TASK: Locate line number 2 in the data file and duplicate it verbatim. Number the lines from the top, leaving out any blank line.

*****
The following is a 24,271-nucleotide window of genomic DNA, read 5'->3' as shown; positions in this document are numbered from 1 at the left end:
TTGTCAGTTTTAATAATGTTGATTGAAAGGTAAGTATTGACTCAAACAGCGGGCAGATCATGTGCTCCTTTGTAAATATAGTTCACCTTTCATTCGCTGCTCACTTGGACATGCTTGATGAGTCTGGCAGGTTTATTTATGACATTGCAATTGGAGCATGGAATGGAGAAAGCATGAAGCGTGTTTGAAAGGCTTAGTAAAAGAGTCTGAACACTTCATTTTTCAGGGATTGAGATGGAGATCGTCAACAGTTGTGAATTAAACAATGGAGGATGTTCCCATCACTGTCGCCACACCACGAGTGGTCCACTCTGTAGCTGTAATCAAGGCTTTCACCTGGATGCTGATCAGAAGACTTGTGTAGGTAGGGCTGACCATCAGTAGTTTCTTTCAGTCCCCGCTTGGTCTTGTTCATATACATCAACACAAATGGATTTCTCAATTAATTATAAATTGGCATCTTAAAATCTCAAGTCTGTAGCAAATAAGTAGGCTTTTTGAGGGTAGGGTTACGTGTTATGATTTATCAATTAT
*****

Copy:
TTGTCAGTTTTAATAATGTTGATTGAAAGGTAAGTATTGACTCAAACAGCGGGCAGATCATGTGCTCCTTTGTAAATATAGTTCACCTTTCATTCGCTGCTCACTTGGACATGCTTGATGAGTCTGGCAGGTTTATTTATGACATTGCAATTGGAGCATGGAATGGAGAAAGCATGAAGCGTGTTTGAAAGGCTTAGTAAAAGAGTCTGAACACTTCATTTTTCAGGGATTGAGATGGAGATCGTCAACAGTTGTGAATTAAACAATGGAGGATGTTCCCATCACTGTCGCCACACCACGAGTGGTCCACTCTGTAGCTGTAATCAAGGCTTTCACCTGGATGCTGATCAGAAGACTTGTGTAGGTAGGGCTGACCATCAGTAGTTTCTTTCAGTCCCCGCTTGGTCTTGTTCATATACATCAACACAAATGGATTTCTCAATTAATTATAAATTGGCATCTTAAAATCTCAAGTCTGTAGCAAATAAGTAGGCTTTTTGAGGGTAGGGTTACGTGTTATGATTTATCAATTAT